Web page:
EDITO: As the EU elections approach, civic space continues to shrink

29 May 2024 | Op-Ed

The European elections kick off in just one week. Over four days, millions of voters will go to the polls to elect new members of the European Parliament, at a crucial moment for Europe.

These elections come after a difficult five years, with many feeling anxious for their futures. But while some seek to capitalise on this to divide us and force us to compete for rights and dignity, we want to send a clear message: there is another way! By listening to people’s concerns and delivering on their needs, our representatives can build a different future and regain trust. That means making peace, justice, and human, social and environmental security the core principles and values that guide EU policies.

Civil society organisations work towards these goals every day, often stretching way beyond their means to assist those in need. They provide a vital platform for people to express their needs and beliefs outside of the election cycle and channel these towards policymakers. To build a future different from the past, they must be recognised as key partners.

This is all the more important because there has been another trend over the last five years: continually shrinking civic space across Europe.

When the current European Commission administration took office in 2019, they committed to a “new push for European Democracy”. The Commission has introduced a range of important measures, including the Rule of Law monitoring process and the recent recommendations on civic engagement.

However, our Civic Space Report 2024, published last week, finds that space for civil society has continued to shrink, indicating that the EU must do more, better and differently to support and protect civil society.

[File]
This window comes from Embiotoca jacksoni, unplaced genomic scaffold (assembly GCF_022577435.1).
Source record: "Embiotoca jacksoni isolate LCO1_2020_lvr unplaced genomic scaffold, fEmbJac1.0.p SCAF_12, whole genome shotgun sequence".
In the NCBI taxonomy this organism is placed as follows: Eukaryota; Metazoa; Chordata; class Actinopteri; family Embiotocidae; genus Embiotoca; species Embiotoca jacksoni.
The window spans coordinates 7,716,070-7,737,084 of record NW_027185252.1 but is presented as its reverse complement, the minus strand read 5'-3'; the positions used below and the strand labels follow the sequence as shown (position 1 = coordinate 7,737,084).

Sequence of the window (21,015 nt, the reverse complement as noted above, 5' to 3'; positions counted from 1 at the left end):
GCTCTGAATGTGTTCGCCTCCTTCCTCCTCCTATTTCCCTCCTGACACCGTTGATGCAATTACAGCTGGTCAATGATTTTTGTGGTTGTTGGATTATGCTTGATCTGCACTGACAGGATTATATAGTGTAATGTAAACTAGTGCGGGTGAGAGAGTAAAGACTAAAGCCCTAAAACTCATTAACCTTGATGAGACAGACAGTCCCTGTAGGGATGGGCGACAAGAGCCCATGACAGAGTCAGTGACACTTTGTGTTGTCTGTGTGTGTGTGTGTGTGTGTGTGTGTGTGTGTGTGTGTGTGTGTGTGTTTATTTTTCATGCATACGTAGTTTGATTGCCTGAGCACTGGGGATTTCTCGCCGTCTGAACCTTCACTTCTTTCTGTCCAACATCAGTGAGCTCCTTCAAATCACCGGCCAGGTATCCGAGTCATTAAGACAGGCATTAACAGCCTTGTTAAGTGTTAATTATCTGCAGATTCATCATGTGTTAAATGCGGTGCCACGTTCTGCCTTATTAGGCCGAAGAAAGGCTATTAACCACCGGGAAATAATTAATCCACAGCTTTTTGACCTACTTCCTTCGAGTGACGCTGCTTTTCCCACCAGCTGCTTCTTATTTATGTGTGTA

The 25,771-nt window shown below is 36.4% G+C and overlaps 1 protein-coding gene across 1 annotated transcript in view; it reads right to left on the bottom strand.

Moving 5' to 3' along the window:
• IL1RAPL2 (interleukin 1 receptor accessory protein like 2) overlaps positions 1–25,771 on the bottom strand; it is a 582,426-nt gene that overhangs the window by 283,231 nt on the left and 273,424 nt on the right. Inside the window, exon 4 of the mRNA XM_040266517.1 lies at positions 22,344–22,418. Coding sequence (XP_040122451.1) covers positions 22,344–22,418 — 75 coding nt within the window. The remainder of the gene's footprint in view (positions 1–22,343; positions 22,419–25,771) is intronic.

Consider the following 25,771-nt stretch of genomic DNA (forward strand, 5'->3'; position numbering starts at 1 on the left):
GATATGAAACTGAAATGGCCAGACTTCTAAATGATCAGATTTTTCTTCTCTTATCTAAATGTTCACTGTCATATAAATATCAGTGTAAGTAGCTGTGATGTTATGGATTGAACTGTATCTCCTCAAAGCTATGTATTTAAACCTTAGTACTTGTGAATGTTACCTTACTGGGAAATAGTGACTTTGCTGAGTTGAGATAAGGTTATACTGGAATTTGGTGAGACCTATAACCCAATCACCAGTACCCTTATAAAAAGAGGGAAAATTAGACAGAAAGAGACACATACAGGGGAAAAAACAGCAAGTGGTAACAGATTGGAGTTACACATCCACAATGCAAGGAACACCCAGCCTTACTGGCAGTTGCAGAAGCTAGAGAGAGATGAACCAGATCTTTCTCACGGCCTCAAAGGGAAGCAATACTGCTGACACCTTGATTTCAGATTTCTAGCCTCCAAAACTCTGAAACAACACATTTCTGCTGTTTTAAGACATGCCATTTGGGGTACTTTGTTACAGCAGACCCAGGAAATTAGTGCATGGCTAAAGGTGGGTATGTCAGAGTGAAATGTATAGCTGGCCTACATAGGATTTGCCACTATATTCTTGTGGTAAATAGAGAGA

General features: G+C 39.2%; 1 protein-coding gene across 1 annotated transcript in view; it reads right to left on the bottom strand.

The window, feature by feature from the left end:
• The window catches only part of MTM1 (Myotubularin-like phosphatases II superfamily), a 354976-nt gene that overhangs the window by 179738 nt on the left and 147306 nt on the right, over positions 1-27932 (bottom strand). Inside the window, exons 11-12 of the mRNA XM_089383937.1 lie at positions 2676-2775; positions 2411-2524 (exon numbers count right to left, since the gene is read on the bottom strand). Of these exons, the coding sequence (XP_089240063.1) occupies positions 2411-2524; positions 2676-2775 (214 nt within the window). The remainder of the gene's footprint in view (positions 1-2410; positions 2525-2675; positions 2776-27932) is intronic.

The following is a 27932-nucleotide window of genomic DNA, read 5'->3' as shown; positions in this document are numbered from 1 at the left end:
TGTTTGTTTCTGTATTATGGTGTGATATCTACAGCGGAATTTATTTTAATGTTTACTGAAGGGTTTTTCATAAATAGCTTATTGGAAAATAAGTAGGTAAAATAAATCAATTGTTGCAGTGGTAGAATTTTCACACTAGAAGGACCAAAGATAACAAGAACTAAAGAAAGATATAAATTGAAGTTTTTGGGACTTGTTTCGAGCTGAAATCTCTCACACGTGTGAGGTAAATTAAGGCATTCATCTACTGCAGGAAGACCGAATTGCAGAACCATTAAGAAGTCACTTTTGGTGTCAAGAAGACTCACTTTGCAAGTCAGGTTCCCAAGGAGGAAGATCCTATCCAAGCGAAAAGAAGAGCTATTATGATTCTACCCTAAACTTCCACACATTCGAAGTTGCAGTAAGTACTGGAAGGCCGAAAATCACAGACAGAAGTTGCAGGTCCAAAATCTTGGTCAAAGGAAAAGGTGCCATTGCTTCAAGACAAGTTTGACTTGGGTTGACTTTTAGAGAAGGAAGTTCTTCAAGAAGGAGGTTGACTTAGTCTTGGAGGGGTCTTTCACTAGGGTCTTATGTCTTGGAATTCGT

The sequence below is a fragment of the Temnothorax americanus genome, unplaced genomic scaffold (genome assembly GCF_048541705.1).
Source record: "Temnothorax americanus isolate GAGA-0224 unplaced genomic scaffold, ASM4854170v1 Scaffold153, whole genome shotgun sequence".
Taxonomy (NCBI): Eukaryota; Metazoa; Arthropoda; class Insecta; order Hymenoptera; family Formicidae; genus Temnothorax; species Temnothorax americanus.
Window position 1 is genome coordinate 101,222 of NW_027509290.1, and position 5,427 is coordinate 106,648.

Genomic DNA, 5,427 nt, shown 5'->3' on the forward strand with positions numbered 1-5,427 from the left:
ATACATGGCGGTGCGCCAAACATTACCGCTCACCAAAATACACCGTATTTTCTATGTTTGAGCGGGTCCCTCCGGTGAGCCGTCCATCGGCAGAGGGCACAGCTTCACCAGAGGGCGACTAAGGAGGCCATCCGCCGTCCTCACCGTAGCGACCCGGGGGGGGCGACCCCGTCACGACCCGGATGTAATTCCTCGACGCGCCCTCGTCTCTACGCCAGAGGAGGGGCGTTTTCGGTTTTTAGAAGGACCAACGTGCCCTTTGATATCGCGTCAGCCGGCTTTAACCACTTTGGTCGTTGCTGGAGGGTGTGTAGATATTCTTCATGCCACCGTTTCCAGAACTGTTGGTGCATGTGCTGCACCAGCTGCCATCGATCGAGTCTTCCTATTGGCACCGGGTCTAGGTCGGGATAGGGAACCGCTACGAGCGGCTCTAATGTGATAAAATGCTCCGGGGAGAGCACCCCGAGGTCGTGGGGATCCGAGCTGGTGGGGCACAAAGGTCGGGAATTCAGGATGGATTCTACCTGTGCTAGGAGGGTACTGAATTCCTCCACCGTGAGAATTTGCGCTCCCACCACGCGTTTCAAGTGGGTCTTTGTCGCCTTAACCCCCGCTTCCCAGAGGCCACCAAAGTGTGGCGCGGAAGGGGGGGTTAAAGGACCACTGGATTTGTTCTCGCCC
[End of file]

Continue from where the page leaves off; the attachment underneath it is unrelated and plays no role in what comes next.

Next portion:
For example, in 2023, several member states, and the European Commission itself, introduced laws on the transparency of foreign funding which resemble “foreign agents” laws in Russia and Georgia and are likely to have a negative impact on civil society.

Legal harassment and SLAPPs, continue in several member states, while structured dialogue with civil society remains weak. Moreover, civil society continues to experience wide-ranging funding challenges.

Restrictions on the right to protest have also intensified. Authorities have cracked down on climate movements through surveillance, infiltration of movements and criminalisation in several member states.

Meanwhile, following the escalation of violence in Israel and Palestine, at least 12 member states, including Germany, France and Italy, have taken disproportionate measures to ban protests in solidarity with Palestine on the vague grounds of “national security’” and “public order”.

Increasingly, civic space is not only influenced by national developments but also by EU laws and policies. For example, the EU’s militarised approach to migration policies, such as the New Pact for Migration, will lead to further systematic violations of migrants’ rights, while criminalising migrants and those defending them.

To reverse this worrying trend, the EU must take urgent action. That means, principally, developing a comprehensive EU Civil Society Strategy – to protect, support and expand civic space across Europe, recognising the essential role civil society organisations play in defending and giving life to democracy.

But it also means rebuilding trust by implementing policies that reflect and deliver on people’s needs. To do so, policymakers must reach an agreement on civil dialogue, introducing regular, meaningful and structured dialogue between civil society and policymakers across the policymaking process.

With these policies, the European institutions can take a positive step towards a Europe of Democracy, Solidarity, and Rights for all where people are listened to, where no one is left behind and where international law and human dignity is upheld.

On 6-9 June, let’s vote for MEPs who share this vision for the future.